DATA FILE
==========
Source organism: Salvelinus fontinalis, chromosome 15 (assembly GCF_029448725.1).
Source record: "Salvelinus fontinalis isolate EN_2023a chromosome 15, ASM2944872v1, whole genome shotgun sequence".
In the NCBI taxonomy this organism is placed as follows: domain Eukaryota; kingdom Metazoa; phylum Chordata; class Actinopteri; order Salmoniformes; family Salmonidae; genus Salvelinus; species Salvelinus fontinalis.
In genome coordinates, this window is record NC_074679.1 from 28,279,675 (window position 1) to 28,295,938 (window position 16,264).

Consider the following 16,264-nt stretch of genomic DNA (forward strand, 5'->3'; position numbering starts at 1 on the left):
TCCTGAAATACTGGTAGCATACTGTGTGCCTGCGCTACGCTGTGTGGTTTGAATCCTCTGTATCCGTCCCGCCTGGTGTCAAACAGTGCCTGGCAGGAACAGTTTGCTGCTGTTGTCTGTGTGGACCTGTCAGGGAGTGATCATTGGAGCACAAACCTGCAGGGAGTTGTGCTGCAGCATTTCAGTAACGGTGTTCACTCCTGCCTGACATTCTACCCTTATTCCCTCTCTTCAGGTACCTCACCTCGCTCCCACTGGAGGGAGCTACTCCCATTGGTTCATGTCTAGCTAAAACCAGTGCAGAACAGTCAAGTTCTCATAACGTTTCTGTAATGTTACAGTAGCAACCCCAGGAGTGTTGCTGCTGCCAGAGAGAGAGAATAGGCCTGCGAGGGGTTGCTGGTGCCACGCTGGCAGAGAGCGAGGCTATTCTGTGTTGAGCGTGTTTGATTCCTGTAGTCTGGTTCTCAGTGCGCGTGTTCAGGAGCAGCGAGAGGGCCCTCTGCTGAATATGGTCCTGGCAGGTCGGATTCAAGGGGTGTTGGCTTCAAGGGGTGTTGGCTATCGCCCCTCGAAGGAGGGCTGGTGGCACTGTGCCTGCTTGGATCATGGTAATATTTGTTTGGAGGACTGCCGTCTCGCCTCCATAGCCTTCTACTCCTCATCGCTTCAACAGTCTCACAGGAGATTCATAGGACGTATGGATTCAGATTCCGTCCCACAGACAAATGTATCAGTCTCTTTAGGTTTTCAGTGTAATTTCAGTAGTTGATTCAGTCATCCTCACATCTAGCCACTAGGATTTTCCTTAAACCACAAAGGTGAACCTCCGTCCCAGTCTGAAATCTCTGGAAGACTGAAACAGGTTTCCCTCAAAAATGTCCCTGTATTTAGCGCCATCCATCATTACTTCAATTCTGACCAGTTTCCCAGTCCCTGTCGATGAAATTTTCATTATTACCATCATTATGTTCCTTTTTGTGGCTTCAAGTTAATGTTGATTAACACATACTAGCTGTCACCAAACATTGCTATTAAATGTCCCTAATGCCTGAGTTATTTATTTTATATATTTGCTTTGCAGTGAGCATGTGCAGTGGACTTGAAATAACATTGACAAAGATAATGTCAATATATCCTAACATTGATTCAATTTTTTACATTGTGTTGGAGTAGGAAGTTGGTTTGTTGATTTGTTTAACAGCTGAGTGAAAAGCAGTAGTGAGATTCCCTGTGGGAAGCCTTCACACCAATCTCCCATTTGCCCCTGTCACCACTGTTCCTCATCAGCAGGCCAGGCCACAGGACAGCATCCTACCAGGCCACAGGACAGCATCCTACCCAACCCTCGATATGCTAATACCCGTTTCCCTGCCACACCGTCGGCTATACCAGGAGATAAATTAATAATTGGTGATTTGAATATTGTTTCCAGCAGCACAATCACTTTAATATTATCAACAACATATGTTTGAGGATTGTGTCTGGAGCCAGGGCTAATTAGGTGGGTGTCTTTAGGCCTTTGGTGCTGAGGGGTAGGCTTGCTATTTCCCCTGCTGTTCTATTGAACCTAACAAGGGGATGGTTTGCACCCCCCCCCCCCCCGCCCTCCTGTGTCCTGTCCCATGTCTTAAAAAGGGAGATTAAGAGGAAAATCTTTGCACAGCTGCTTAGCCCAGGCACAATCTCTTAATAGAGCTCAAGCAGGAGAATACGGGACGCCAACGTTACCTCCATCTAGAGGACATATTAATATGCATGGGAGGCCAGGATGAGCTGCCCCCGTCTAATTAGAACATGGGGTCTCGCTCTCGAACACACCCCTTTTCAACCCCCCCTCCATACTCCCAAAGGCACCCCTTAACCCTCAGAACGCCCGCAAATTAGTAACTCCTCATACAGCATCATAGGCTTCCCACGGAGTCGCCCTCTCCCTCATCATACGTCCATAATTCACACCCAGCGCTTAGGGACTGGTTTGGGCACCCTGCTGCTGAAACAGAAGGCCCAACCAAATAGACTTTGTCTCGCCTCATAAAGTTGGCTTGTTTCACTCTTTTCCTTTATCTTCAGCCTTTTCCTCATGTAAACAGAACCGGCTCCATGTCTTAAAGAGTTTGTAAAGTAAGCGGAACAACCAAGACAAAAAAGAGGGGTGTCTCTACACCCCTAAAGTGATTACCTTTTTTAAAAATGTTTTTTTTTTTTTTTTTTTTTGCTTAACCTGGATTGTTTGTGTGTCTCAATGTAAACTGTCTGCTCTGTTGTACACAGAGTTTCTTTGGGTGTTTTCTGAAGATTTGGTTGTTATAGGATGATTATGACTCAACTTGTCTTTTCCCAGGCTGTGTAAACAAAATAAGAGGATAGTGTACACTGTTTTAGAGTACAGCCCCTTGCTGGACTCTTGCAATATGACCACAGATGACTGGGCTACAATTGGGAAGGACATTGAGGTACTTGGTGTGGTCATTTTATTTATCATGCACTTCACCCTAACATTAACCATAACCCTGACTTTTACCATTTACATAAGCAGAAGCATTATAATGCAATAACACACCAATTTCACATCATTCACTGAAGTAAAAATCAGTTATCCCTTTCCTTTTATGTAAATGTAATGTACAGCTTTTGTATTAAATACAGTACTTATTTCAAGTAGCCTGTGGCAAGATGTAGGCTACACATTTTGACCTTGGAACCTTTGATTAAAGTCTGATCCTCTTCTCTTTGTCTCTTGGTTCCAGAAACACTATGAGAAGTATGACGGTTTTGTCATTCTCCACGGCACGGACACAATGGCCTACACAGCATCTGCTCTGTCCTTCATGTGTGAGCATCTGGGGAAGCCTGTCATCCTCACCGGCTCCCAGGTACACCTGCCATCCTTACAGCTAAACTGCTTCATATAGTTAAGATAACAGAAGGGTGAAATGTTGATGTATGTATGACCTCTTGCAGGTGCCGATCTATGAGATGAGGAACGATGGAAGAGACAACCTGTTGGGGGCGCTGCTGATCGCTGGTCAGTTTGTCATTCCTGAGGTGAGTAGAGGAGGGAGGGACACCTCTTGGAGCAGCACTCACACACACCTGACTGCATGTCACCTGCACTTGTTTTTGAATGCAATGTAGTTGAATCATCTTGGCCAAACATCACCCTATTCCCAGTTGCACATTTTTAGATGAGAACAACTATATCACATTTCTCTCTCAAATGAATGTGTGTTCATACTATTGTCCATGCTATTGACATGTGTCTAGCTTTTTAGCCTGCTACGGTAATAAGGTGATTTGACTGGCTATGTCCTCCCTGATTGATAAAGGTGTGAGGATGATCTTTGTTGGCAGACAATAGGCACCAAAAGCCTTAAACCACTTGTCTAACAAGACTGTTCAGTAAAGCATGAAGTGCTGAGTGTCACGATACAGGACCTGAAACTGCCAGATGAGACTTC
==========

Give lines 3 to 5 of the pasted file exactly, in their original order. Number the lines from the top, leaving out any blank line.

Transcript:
In the NCBI taxonomy this organism is placed as follows: domain Eukaryota; kingdom Metazoa; phylum Chordata; class Actinopteri; order Salmoniformes; family Salmonidae; genus Salvelinus; species Salvelinus fontinalis.
In genome coordinates, this window is record NC_074679.1 from 28,279,675 (window position 1) to 28,295,938 (window position 16,264).

Consider the following 16,264-nt stretch of genomic DNA (forward strand, 5'->3'; position numbering starts at 1 on the left):